Currently, it is widely thought that the psychotic effects of cannabis abuse mainly rely on their action on neurons. However, the brain is a complex tissue formed by the intercommunication of at least 4 different cell types, amongst which astrocytes represent one of the most active at supporting neuronal function. Here, we plan to address whether astrocytes play a major role in the neurological effects of cannabis by re-programming the normal metabolic interaction with neurons. To address this issue, we plan to implement a unique genetically-modified mice model that lacks one of the most relevant cannabinoid receptors, CB1, specifically in astrocytes. By comparing the effects of cannabis chronic administration to these genetically-modified mice, both in cells isolated from these animals and in the in vivo animals themselves, against those to the wild type ones, we will deduct whether CB1 in astrocytes actively play a role in the neurochemical (metabolic and redox) status of neurons. Furthermore, using the appropriate CB1 agonists, we will assess if the mitochondrial- located CB1 is responsible for the observed effects. Provided we demonstrate this role, this project will serve to implement an in vivo strategy using this mice model to assess using imaging techniques, brain functioning in vivo, as well as behavior. In addition, we expect to understand if the high production of reactive oxygen species (ROS, responsible for the so-called oxidative stress when abundant) that we have detected in astrocytes, play a major role at coordinating both the metabolic and the redox status of neighbor neurons. We believe that elucidating these issue will greatly impact on our current knowledge on (i) the physiological regulation of brain energy metabolism, and (ii) the molecular mechanism of action of cannabis abuse. We therefore think that this project deals with the aims of the agency in this call, i.e. (i what molecular processes regulate brain energy utilization? (ii) How do these regulatory processes impact the functions of neurons, or glia, or their interactions? (iii) How do these energy regulatory processes synergize with or oppose molecular events that occur in response to exposure to substances of abuse? (iv) How do drugs of abuse affect brain energy substrate preference over time? Are alternative substrates of energy metabolism utilized due to substance use? (v) What molecular mechanisms regulate these processes? (vi) What transcription factors or epigenetic regulatory processes influence regulation of brain energy utilization? (vi) Do substances of abuse impact these same processes? (viii) What is the impact of substances of abuse on molecular regulation of mitochondrial function or on nuclear/mitochondrial communication? (ix) What are the molecular regulatory mechanisms by which abused substances induce oxidative stress in the mitochondria and deplete ATP in neurons and glia? and (x) How is redox homeostasis in the brain altered by chronic exposure to drugs of abuse?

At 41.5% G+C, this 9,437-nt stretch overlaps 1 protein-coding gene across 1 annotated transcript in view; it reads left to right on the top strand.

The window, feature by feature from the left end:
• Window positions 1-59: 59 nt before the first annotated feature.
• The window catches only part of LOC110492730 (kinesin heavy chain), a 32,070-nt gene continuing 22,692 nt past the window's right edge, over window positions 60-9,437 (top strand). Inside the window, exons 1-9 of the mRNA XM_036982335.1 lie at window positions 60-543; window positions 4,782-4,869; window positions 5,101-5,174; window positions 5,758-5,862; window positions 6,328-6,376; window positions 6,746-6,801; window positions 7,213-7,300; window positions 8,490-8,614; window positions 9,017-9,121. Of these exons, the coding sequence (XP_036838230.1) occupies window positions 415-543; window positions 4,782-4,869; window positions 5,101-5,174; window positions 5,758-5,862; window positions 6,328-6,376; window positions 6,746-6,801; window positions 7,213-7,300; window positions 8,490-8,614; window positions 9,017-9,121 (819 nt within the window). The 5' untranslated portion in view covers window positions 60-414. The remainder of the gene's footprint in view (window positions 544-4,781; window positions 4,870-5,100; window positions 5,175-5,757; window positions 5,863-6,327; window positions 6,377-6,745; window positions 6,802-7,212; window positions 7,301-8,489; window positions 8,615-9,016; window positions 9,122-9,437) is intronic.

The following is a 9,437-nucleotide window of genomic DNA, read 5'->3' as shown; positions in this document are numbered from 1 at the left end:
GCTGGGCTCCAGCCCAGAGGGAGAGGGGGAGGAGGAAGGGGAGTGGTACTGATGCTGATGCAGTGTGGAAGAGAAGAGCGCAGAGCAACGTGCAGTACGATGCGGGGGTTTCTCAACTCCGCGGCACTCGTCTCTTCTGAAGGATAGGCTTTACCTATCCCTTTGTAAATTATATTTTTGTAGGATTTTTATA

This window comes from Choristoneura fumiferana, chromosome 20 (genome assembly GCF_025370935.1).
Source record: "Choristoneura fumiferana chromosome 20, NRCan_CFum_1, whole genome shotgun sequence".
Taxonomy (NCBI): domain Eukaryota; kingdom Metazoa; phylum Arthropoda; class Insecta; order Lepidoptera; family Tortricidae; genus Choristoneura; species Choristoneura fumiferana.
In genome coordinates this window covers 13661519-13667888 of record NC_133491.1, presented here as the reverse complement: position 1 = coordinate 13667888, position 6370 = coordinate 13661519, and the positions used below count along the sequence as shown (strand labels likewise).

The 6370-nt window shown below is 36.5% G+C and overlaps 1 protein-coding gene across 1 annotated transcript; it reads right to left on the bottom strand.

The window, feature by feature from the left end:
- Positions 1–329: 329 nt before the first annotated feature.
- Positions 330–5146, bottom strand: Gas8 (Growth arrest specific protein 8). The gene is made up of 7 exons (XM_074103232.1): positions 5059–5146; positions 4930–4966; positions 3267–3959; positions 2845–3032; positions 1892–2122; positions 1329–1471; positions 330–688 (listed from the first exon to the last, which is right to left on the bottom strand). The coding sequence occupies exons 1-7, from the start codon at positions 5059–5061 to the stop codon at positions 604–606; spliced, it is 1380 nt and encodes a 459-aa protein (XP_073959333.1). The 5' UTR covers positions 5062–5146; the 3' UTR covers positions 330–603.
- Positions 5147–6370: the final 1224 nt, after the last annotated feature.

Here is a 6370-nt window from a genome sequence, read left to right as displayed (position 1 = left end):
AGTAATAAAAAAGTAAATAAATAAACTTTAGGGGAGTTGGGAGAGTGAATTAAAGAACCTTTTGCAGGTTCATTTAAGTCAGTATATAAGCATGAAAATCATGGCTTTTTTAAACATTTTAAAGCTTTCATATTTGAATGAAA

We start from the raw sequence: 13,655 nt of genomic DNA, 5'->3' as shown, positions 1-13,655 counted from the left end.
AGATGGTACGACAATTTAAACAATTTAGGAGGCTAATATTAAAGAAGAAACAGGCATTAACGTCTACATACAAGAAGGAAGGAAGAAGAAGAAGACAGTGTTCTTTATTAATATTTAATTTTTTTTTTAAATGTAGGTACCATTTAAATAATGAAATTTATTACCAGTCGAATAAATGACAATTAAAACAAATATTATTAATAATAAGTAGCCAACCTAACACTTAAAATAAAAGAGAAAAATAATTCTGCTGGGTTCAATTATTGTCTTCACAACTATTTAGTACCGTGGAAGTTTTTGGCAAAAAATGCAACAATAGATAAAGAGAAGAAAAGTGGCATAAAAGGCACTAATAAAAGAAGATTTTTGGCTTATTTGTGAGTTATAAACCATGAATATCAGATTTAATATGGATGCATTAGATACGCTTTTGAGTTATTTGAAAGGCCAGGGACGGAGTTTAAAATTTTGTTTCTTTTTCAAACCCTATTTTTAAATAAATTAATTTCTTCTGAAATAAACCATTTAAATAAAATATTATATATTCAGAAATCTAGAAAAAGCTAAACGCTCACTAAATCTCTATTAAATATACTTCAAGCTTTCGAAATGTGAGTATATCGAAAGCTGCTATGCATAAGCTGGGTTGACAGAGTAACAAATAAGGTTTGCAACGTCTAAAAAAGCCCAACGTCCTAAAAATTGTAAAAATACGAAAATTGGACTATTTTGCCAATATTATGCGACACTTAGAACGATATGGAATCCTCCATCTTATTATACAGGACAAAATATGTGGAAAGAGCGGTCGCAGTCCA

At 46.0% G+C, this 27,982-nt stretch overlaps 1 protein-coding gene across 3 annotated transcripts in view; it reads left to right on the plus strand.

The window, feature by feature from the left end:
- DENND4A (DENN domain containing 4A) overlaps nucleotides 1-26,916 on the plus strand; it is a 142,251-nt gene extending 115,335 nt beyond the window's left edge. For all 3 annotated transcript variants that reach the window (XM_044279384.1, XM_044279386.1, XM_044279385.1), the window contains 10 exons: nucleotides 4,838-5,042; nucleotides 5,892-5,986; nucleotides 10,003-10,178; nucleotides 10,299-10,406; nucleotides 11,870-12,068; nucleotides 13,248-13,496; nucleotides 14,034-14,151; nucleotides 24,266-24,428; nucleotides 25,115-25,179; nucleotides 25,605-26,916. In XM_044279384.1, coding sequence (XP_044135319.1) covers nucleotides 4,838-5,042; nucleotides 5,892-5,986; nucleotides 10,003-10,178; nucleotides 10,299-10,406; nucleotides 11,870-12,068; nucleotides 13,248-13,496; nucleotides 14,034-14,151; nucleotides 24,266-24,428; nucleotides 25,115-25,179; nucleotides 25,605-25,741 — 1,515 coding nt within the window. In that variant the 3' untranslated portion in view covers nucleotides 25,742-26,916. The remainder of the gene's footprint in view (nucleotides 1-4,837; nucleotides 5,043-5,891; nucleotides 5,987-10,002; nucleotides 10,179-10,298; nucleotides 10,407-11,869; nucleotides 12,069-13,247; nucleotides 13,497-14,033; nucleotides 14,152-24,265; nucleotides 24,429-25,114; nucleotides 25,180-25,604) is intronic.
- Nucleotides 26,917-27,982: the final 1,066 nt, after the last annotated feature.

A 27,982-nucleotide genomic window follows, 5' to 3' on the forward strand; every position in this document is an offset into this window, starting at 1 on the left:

This project will investigate the interplay between molecular regulation of brain energy utilization resulting from chronic exposure to abused substances. We will focus on cannabinoids under chronic exposure. In view that the PI has limited experience in substance abuse research, he collaborates with researchers that have substance abuse expertise. The application has a primary focus on molecular mechanisms regulating brain energy utilization and, accordingly, a primary deliverable of this project is a genetically-modifie mice that will be useful to explore the important and yet ignored role of astrocytes in regulating energy metabolism and chronic abused substances.
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